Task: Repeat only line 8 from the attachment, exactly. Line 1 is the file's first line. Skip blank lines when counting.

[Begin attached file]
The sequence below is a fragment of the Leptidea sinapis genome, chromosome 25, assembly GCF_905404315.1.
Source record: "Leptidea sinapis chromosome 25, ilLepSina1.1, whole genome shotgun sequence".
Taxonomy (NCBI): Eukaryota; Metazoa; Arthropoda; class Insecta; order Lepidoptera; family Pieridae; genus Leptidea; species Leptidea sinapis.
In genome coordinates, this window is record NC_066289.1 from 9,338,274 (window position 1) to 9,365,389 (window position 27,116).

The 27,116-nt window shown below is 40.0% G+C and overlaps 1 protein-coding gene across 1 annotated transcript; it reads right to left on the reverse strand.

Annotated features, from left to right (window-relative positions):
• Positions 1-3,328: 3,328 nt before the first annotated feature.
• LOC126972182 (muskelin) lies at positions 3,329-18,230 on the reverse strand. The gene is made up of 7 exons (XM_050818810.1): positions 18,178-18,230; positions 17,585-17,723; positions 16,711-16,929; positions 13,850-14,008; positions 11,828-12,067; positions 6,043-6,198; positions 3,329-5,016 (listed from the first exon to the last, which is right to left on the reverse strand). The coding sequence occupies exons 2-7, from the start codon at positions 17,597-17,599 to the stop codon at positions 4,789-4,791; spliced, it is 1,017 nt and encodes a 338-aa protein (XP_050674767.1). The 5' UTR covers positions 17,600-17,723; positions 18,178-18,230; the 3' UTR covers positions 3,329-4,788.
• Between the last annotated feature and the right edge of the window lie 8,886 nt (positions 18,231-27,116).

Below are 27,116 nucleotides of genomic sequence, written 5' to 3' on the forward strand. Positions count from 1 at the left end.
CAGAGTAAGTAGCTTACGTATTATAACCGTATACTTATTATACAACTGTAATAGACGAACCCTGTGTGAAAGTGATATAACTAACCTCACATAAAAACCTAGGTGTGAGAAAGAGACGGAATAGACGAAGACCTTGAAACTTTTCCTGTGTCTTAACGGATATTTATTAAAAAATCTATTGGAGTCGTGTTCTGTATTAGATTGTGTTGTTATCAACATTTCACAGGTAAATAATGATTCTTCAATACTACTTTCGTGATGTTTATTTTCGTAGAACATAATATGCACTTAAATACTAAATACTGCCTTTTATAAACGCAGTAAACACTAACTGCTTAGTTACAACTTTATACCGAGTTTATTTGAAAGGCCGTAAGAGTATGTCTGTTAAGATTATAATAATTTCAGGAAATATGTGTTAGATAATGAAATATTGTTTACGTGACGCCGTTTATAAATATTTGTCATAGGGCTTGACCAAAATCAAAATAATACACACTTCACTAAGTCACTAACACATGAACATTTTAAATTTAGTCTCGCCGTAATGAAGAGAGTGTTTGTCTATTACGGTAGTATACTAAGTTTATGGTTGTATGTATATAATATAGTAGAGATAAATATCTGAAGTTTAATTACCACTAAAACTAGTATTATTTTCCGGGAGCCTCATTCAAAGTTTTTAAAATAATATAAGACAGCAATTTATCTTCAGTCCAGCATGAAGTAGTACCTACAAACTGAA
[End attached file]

• LOC126972182 (muskelin) lies at positions 3,329-18,230 on the reverse strand. The gene is made up of 7 exons (XM_050818810.1): positions 18,178-18,230; positions 17,585-17,723; positions 16,711-16,929; positions 13,850-14,008; positions 11,828-12,067; positions 6,043-6,198; positions 3,329-5,016 (listed from the first exon to the last, which is right to left on the reverse strand). The coding sequence occupies exons 2-7, from the start codon at positions 17,597-17,599 to the stop codon at positions 4,789-4,791; spliced, it is 1,017 nt and encodes a 338-aa protein (XP_050674767.1). The 5' UTR covers positions 17,600-17,723; positions 18,178-18,230; the 3' UTR covers positions 3,329-4,788.